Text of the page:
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Queen’s expert reveals significant cancer research gaps in landmark study

Researchers at Queen’s University Belfast and Kings College London, have for the first time produced a comprehensive map of cancer research activity across Central and Eastern Europe (CEE), The Russian Federation (RF) and Central Asia (CA).

In collaboration with colleagues in Croatia, Hungary, Kazakhstan, Poland, Romania, Russia, Serbia/Montenegro, Slovenia and Turkey, the researchers have evaluated data from 29 countries over a 10-year period (2007- 2016) to analyse cancer research activity and its impact.

The results of the study, published in the European Journal of Cancer, emphasise the challenges in CEE, RF and CA and show how the cancer burden is increasing. Prevention and public health strategies could help reduce this worrying cancer trajectory, but the study shows that these are among the most poorly researched.

Furthermore, considering the burden of colorectal, lung and gastric cancers, research dedicated to these malignancies falls seriously short of what is required.

Professor Mark Lawler, Chair in Translational Cancer Genomics at Queen’s University Belfast, said: “Significant cancer inequalities exist in Central and Eastern Europe, The Russian Federation and Central Asia. Embedding and supporting cancer research provides a vital conduit to close the gap in inequalities that citizens in the region are experiencing, ensuring equitable, affordable cancer control and improved outcomes for patients.

“Improving cancer research activity would be a ‘game changer’, allowing research innovations to be translated into better patient care.”

Professor Richard Sullivan, Director, Institute of Cancer Policy, King’s College London, said: “More cancer research activity that addresses some of the deficits we have uncovered is required. This study provides crucial intelligence to underpin National Cancer Control Planning across the region.”

Professor Eduard Vrdoljak, Centre of Oncology, University Hospital Split, Croatia said: “This collaborative study indicates how best to utilise cancer research to improve patient outcomes.  From a Croatian point of view, the study is very timely, coming as it does when we are striving to introduce a National Cancer Control Plan in our country.”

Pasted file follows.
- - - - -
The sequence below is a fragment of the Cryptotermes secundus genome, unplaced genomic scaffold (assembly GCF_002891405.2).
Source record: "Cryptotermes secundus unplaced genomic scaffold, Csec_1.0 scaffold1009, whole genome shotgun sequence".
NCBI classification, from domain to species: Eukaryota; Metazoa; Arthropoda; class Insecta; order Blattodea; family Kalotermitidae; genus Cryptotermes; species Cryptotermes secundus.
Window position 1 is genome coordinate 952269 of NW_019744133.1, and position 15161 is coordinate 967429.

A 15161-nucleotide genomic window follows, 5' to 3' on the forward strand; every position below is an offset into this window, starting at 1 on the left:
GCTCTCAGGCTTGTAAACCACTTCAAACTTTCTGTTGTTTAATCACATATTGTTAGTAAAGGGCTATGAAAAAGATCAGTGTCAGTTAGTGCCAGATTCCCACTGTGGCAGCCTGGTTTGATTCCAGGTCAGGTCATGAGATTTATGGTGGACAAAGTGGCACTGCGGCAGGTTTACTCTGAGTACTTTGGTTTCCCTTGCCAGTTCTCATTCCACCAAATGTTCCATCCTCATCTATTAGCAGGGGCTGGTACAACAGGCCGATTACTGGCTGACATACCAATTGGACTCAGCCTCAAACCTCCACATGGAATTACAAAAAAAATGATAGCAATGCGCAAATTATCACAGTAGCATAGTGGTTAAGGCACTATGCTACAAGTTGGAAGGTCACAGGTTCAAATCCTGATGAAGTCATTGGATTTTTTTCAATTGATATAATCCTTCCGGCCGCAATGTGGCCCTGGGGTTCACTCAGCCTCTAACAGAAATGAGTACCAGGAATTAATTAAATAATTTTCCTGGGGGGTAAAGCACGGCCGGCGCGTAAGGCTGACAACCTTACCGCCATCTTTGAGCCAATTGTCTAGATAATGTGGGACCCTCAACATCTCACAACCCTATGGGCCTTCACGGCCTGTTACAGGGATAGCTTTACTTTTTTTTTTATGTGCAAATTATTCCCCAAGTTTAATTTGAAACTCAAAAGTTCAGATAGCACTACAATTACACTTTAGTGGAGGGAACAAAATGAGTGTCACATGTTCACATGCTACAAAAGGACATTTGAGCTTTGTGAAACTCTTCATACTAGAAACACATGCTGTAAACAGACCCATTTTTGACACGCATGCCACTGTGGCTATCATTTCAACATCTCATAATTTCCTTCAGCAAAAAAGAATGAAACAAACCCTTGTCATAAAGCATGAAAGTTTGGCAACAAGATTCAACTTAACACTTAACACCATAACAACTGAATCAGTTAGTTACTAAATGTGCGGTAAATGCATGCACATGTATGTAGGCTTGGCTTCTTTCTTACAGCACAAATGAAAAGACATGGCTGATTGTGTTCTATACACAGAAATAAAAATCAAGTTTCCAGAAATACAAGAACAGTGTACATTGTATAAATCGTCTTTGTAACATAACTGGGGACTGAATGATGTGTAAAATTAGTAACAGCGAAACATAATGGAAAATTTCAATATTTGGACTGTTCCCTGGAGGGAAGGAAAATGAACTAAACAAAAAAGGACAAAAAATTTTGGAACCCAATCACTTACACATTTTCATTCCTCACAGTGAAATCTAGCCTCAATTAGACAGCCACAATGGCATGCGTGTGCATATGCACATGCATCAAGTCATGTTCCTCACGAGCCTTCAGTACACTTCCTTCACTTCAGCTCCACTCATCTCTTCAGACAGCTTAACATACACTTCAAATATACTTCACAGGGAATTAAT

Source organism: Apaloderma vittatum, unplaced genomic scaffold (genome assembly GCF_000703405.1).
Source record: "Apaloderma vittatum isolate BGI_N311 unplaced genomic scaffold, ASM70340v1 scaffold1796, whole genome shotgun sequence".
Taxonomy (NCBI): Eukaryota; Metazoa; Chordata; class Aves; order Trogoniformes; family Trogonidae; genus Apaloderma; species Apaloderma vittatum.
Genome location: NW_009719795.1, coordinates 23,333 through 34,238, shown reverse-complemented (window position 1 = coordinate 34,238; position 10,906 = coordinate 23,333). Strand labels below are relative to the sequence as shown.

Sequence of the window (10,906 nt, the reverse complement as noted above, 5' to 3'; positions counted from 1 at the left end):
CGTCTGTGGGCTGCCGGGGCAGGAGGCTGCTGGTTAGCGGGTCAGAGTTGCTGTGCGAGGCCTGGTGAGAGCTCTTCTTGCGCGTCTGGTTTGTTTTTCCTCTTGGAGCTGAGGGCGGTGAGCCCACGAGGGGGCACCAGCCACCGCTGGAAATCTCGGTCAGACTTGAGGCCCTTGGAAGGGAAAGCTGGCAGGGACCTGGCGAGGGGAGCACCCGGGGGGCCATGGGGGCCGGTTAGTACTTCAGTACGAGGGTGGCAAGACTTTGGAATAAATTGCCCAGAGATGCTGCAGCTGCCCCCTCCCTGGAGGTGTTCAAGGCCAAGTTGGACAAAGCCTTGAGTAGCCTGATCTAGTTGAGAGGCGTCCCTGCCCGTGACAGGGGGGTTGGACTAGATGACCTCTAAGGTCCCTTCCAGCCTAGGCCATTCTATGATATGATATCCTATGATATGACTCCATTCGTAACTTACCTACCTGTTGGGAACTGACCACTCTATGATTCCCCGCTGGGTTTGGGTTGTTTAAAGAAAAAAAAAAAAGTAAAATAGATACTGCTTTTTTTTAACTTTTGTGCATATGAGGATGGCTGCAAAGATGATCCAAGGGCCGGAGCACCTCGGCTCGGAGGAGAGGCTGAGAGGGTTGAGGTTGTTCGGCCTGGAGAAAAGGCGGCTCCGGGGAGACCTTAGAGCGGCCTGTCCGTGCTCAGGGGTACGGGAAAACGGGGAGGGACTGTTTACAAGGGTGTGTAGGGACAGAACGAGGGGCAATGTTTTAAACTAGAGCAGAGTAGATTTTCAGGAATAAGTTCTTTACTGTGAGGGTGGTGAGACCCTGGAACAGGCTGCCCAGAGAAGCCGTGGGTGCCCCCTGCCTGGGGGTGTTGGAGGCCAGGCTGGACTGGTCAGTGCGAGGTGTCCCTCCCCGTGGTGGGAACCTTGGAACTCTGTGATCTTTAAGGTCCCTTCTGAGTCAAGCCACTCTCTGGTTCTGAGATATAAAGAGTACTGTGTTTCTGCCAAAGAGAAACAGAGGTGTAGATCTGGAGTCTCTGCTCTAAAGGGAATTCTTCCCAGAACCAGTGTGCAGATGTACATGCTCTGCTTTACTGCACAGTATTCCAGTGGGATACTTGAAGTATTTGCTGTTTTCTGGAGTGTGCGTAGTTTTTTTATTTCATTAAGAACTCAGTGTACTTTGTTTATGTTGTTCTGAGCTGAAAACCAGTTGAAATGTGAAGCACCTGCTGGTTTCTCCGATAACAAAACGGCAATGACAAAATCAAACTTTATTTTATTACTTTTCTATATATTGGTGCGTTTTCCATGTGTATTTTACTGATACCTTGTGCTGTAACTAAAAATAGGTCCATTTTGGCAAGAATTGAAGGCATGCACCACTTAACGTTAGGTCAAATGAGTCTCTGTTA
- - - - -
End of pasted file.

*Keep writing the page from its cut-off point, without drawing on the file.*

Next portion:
“Cancer research is a critical component of clinical care,” commented Professor Tanja Cufer, Professor of Oncology, University of Ljubljana, Slovenia.  “Increased investment in research is vital to ensure that our patients get access to the most recent healthcare innovations.”

 The researchers make five key recommendations, which, if implemented, would transform cancer control in the region:

  1.  Embed national cancer research strategies as part of National Cancer Control Plans
  2. Employ cancer intelligence to focus research strategies on areas of identified need
  3. Develop frameworks to increase public sector funding and promote engagement with the private sector for enhanced cancer research activities
  4. Build cancer research capacity and capability training
  5. Ensure integration of cancer research and treatment within a joint network structure.

 “Implementing these recommendations would provide a comprehensive framework for improved cancer control”, continued Professor Sullivan.

“We are very excited about the results of this study,” added Professor Lawler. “For the first time we have critical data to inform transformation of cancer research and cancer control for the citizens of Central and Eastern Europe, The Russian Federation and Central Asia.”

This study was supported by the European Commission Framework 7 and an unrestricted educational grant from Pfizer.

Mark Lawler
Featured Expert
Photo: Professor Mark Lawler

Professor Mark Lawler

The Patrick G Johnston Centre for Cancer Research

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